A sole practitioner who did not have a client account and admitted using his office account “at times as a personal account” has been struck off by the Solicitors Disciplinary Tribunal (SDT).
The tribunal heard that Michael Healey, based in Liverpool, misappropriated over £31,000 of client money before going bankrupt in May 2016.
Mr Healey was born in 1962 and admitted in 2002, and his firm was based in Stockbridge Village, Liverpool.
The SDT said Mr Healey’s firm had been awarded a criminal legal aid contract, due to start in July 2015. However, this was postponed by the Legal Aid Agency, first to October 2015 and then to January 2016, because of a dispute between the agency and the legal profession.
Mr Healey said the delay had a “big effect” on the business, although the SDT observed that he had already been in financial trouble for several months before the original start-date.
In the meantime, he handled personal injury and flight delay compensation claims, but admitted delaying payment of compensation to clients, and lying to them about the progress of their cases. He was later unable to pay what was due because of financial problems.
He acknowledged that this work was not enough to sustain the business in any case.
The Solicitors Regulation Authority (SRA) told the tribunal that a review of office account bank statement for Michael Healey Solicitors revealed details of personal expenditure.
“In addition to a number of regular online transfer to the respondent’s personal account, there had been cash withdrawals from ATMs and post offices.
“There were also debit card payments made to supermarkets, restaurants, a mobile phone provider and retail shops. Payments had been made to a holiday park in Wales in the total sum of £3,690 between March and July 2015.”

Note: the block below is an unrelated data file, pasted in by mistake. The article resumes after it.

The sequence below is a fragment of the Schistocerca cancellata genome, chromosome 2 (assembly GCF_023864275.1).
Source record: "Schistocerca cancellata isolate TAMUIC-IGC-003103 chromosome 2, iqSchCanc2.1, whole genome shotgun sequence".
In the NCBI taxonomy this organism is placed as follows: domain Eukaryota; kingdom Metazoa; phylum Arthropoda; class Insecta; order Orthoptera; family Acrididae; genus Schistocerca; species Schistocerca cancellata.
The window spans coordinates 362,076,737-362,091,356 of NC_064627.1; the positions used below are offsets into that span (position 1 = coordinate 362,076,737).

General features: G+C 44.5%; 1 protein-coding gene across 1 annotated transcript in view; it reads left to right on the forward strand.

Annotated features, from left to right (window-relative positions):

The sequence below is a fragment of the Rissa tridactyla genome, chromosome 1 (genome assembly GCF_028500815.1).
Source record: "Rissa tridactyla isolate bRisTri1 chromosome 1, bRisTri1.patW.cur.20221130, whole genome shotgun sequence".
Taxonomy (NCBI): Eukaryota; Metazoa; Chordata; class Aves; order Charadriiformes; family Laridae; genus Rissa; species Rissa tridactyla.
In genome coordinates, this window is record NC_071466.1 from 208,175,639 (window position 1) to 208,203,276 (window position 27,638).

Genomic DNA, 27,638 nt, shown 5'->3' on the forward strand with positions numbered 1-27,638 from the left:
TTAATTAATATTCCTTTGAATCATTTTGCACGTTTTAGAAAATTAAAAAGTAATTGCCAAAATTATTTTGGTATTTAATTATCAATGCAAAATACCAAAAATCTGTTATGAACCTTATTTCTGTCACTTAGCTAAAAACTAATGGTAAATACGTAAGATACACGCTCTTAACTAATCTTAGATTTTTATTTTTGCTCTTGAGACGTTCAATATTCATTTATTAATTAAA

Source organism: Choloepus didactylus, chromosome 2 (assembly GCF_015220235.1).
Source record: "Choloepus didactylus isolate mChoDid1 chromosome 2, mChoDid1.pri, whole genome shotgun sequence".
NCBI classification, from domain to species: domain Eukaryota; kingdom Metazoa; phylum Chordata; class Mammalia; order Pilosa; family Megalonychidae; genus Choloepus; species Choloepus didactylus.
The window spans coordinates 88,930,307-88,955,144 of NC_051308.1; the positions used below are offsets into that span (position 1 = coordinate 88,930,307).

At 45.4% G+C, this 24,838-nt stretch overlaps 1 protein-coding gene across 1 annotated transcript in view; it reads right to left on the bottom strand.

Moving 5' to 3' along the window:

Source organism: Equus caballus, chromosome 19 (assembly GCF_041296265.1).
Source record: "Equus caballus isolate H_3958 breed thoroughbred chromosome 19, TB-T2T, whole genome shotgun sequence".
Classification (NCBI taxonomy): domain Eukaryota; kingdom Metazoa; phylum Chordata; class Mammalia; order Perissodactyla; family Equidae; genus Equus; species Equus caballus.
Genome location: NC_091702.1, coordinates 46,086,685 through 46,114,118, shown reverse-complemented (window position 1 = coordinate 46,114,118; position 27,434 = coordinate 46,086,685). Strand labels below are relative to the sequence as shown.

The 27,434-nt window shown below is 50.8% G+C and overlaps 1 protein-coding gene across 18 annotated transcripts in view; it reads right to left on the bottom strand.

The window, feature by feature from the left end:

The SRA said there were also cash withdrawals made in Europe, and 27 online payments totalling over £1,300 to a gambling website. Mr Healey said he had been trying to generate funds through high-odds bets.
The SRA said that from the time Michael Healey Solicitors was authorised in September 2014 to Mr Healey’s bankruptcy in April 2016, the law firm “did not have a client account” and that in its application for recognition Mr Healey said it did not intend to hold client money as the plan was to do criminal law work.
Mr Healey admitted to an investigating officer that he had used his office account “at times as a personal account”. He said he did not know what the firm’s fee income was, but the bank statements showed he was making withdrawals “in excess of £3,000” most months.
In mitigation, Mr Healey accepted that he should have wound the firm down when the contract was first postponed, but “this was his dream and neither common sense nor stark reality was hitting home”.
While other criminal law firms could practice under old legal contracts, Mr Healey could not practice until the new contract began, and “by that time, he had amassed considerable personal and professional debt”.
The solicitor acknowledged that he had been “dishonest with clients, some of whom he had known for many years”, and was “deeply sorry”.
He admitted all the allegations made against him by the SRA, including misappropriating client money, providing misleading information to clients and to the SRA – specifying on his annual practising certificate and registration forms that he had “never held client money”.
He admitted receiving client money without having a client account to pay it into and failing to maintain proper accounting systems or keep proper records.
He also admitted failing to notify the SRA that the firm was in financial difficulty, unable to pay debts to HMRC or its landlords, and he admitted dishonesty.
The SDT concluded: “There was obvious harm caused by the respondent’s misconduct. A number of clients had been directly affected, in that they had not received their compensation promptly and some had not received payments at all.”
Mr Healey was struck off and ordered to pay costs of £12,160.